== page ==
A codified version of the Montagu- Chelmsford reforms, the Government of India Act of 1919 is named after the Secretary of the State, Edwin Charles Montagu and Lord Chelmsford, the Viceroy of India. It was one of the British Indian Acts passed by the British Parliament to ‘end the benevolent despotism’ and to expand the participation of Indians in the Government of India.
Overview of Government of India Act 1919
The Government of India Act received royal assent on 23rd December, 1919. It is believed that the Government of India Act 1919 was the first attempt by the British to introduce self government in India but with significant restrictions. A notable feature of the Act was that it would be called for a review by the Simon Commission after a period of 10 years.
The Act introduced a number of administrative changes, out of which the most important was the concept of diarchy, which was basically providing a dual form of government for the major provinces. Diarchy introduced the concept of responsible government. As per the Act, the spheres of the central and provincial governments were demarcated by a division of subjects into ‘central’ and ‘provincial’.
The purpose of the diarchy was for the Provincial Governments, while the provincial subjects were divided into two categories: reserved and transferred. The reserved subjects were under the Governor and the transferred subjects were under a Council of Ministers, who were answerable to the Provincial Council.
Features of Government of India Act 1919
Discussed below are some of the salient features of the Government of India Act 1919:
The Government of India Act 1919 had a separate Preamble, as per which, India was to remain an integral part of the British Empire. According to this, the objective of the British Government was the gradual introduction of responsible government in India.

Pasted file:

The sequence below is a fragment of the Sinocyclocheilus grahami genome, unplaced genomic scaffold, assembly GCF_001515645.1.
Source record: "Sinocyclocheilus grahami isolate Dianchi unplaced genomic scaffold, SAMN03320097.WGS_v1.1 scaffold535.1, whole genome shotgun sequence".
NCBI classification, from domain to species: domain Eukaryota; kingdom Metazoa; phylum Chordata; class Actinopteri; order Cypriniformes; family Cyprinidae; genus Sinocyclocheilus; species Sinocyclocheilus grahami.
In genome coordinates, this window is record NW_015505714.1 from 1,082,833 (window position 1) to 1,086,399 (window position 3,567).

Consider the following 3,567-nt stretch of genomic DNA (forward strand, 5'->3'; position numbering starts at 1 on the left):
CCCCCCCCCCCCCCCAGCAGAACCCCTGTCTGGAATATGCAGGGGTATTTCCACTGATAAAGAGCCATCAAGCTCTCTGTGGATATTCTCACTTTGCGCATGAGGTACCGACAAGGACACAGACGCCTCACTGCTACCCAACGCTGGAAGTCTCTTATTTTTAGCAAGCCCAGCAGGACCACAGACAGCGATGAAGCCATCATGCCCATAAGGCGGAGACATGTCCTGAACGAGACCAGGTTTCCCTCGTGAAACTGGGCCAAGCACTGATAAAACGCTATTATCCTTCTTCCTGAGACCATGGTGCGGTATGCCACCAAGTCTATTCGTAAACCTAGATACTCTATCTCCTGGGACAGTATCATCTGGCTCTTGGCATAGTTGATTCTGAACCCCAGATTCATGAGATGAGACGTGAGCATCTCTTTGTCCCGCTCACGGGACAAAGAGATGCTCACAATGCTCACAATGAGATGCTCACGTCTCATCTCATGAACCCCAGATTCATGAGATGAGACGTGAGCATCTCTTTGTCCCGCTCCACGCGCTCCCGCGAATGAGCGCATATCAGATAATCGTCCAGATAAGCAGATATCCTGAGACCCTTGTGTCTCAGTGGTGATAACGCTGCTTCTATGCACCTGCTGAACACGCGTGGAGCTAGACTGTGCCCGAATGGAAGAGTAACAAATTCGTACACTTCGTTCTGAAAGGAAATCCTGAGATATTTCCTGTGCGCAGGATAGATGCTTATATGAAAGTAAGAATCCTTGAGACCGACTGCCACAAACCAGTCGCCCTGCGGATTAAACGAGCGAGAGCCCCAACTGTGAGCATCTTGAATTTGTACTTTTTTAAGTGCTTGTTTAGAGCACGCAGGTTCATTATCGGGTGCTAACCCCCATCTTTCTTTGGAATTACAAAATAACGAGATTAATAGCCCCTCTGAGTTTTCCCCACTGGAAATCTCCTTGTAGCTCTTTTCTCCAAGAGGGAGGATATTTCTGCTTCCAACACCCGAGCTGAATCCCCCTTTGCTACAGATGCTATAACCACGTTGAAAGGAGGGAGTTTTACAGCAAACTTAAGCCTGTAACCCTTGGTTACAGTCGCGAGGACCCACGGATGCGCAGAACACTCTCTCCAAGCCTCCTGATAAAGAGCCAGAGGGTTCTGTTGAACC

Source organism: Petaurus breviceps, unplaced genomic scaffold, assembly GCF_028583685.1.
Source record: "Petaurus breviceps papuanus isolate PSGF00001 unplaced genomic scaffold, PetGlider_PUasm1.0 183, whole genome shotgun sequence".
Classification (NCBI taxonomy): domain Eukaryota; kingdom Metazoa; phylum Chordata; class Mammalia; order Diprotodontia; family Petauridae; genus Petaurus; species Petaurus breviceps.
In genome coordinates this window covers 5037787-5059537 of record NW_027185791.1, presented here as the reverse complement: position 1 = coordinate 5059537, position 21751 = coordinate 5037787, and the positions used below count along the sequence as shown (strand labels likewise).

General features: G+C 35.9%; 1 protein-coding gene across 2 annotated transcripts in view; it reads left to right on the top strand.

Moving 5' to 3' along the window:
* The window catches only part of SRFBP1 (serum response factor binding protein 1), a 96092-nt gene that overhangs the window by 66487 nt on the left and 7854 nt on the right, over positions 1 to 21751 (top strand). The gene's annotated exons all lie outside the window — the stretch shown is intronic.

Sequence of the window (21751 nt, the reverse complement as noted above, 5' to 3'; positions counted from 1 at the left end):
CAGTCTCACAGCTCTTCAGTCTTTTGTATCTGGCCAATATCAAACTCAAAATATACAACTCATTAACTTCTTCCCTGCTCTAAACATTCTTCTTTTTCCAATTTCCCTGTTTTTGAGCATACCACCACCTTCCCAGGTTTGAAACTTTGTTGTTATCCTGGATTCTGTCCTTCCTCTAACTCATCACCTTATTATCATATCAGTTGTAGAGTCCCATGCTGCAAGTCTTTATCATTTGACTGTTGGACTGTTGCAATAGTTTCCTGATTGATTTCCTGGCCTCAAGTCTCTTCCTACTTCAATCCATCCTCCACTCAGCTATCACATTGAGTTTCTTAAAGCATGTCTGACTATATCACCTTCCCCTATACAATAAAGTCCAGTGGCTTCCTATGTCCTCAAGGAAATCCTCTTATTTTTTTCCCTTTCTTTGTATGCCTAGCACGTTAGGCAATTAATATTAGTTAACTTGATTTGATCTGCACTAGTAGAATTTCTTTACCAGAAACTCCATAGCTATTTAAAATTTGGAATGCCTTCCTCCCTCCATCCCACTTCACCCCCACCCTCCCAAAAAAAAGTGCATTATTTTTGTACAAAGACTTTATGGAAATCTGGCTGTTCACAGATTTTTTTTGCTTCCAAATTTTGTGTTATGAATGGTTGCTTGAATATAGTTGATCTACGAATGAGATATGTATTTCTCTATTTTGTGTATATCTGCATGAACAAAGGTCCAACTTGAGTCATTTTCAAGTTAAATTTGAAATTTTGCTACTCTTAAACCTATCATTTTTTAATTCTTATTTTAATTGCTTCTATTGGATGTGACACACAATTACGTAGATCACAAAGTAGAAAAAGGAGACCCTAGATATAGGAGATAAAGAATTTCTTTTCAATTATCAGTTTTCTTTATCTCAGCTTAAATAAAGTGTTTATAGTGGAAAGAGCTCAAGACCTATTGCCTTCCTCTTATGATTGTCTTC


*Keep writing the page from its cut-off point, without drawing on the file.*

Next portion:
Introduction of diarchy at the Provincial Level along with the classification of the central and provincial subjects. As per the Act, the Income Tax was kept as a source of revenue to the Central Government.
Legislative bills were supposed to be passed under the approval of the Viceroy without the assent of the legislature.
The Act provided for the establishment of a Public Service Commission in India for the first time.
The Simon Commission of 1927 was an outcome of the Government of India Act 1919 as it was set up to review the Act after a period of 10 years.
The Act was symbolic of communal representation which included Sikhs, Europeans and Anglo Indians. The Act also granted the right to voting to the limited number of only those who paid certain minimum ‘Tax’ to the government.
The Government of India Act 1919 provided for partial transfer of power to the electorate through the system of diarchy and also prepared the ground for Indian federalism.
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